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Researchers often compare the differences between identical and fraternal twins to better understand health and behaviour.
The first major insight is that genes and environments almost always combine to influence our life trajectory. Sometimes the largest factor is genetics (think genetic disorders). Sometimes it is the environment (think infections). Mostly, it is somewhere in between.
Such studies have accelerated the search for genes and environmental agents that cause or trigger diseases. This has helped us understand, treat and even prevent diseases. As twin research has matured, it has progressed to addressing important questions about when and how diseases originate.
So what has research from twins taught us about specific diseases and the human body?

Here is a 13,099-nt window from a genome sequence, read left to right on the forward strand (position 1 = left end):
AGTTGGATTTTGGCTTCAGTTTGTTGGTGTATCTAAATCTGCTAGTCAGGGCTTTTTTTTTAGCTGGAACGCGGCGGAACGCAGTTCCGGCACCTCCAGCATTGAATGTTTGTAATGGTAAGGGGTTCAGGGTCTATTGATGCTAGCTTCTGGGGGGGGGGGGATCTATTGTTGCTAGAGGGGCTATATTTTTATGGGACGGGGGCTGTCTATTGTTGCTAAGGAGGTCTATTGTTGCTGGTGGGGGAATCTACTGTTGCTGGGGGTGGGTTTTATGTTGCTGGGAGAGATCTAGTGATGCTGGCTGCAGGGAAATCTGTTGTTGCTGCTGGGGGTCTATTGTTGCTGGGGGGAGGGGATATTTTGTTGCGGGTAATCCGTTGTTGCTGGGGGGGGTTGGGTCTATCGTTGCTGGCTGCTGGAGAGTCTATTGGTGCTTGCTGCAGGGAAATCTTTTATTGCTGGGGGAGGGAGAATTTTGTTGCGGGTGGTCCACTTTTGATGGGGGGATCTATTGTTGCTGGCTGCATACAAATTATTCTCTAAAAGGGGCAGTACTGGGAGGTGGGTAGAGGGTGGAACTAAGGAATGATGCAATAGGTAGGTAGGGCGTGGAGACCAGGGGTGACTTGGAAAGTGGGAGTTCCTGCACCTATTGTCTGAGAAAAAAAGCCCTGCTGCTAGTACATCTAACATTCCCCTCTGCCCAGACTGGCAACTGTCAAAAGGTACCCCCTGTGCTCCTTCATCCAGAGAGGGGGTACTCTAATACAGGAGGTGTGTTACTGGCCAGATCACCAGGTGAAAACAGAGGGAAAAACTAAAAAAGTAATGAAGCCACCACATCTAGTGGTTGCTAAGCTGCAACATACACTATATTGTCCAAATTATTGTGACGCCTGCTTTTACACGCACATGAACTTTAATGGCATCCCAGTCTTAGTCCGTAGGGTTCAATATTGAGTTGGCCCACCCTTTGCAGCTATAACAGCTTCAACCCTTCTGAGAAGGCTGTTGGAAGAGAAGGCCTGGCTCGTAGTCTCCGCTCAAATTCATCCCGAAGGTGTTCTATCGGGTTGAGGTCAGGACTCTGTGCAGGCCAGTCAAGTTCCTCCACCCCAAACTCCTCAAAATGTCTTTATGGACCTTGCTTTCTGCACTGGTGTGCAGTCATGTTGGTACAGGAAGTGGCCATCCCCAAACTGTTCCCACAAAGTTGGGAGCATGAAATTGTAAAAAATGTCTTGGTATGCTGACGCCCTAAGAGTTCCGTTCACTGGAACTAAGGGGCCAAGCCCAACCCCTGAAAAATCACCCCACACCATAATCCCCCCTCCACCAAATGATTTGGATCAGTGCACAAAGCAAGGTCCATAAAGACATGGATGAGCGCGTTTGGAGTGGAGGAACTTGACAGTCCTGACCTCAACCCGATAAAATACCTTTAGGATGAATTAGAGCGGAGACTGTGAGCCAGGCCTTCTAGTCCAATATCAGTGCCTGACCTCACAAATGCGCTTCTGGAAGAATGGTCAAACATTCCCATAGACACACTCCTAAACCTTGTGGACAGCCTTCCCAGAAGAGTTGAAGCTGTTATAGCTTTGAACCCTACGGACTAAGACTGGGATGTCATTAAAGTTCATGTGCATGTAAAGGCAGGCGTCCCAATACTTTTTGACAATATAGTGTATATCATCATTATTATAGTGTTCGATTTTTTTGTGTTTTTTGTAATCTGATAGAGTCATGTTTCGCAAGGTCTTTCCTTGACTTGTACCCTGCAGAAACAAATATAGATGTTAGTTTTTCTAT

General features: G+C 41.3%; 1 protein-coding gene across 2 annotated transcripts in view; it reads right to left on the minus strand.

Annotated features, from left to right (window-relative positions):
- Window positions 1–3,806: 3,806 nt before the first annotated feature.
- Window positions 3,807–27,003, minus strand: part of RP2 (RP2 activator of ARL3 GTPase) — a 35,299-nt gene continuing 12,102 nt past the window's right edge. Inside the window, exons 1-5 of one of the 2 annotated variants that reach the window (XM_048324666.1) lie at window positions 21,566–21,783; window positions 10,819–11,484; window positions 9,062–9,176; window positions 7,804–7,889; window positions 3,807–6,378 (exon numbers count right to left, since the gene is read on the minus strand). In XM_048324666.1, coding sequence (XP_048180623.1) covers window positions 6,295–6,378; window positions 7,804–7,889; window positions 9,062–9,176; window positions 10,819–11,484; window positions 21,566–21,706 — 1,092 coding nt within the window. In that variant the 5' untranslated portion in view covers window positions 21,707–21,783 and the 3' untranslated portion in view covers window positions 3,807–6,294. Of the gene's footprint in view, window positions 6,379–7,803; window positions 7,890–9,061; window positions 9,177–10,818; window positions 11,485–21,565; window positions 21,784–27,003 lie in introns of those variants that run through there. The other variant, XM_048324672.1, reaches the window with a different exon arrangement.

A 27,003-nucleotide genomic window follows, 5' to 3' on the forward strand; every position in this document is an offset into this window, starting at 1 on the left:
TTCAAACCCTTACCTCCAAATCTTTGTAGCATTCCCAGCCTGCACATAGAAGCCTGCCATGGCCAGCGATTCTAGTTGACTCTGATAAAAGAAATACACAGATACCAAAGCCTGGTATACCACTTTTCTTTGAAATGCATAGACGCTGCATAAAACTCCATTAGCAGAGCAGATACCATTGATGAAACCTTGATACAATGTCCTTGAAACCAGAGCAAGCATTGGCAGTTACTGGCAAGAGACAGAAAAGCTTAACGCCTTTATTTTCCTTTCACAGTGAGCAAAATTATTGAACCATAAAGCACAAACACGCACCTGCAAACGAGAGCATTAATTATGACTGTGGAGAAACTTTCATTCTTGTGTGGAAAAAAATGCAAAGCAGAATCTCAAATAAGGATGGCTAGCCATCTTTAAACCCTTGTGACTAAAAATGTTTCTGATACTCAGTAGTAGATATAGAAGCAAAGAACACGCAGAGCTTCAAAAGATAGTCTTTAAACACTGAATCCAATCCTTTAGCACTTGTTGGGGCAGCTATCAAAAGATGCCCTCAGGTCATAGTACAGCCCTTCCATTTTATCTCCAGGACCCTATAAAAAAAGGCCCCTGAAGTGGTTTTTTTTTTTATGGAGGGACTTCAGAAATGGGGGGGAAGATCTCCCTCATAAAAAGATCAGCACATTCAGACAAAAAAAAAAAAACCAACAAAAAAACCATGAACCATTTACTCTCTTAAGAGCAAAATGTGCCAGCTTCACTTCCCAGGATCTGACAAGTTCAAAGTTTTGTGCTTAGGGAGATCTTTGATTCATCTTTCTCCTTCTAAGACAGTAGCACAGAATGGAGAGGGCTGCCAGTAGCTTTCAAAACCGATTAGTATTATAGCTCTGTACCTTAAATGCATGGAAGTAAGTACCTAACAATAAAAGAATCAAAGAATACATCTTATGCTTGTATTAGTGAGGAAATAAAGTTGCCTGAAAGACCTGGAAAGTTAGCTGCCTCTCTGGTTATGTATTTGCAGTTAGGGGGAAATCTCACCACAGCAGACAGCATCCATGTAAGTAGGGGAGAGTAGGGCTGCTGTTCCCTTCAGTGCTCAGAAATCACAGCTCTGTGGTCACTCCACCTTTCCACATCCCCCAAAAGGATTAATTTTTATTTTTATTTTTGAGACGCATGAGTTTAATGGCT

Most studies linking environment and disease are complicated by genetic factors. To get around this, we can work with twins who differ in environmental factors.
One such Australian study from 1994 compared 20 pairs of female twins in which only one of each pair was a long-term, heavy smoker.
The researchers found smoking one pack of cigarettes a day for 20 years resulted in sufficient loss in bone density to cause osteoporosis. This doubled the risk of having a bone fracture.
This provided compelling evidence that smoking causes osteoporosis and an increased risk of bone fractures.
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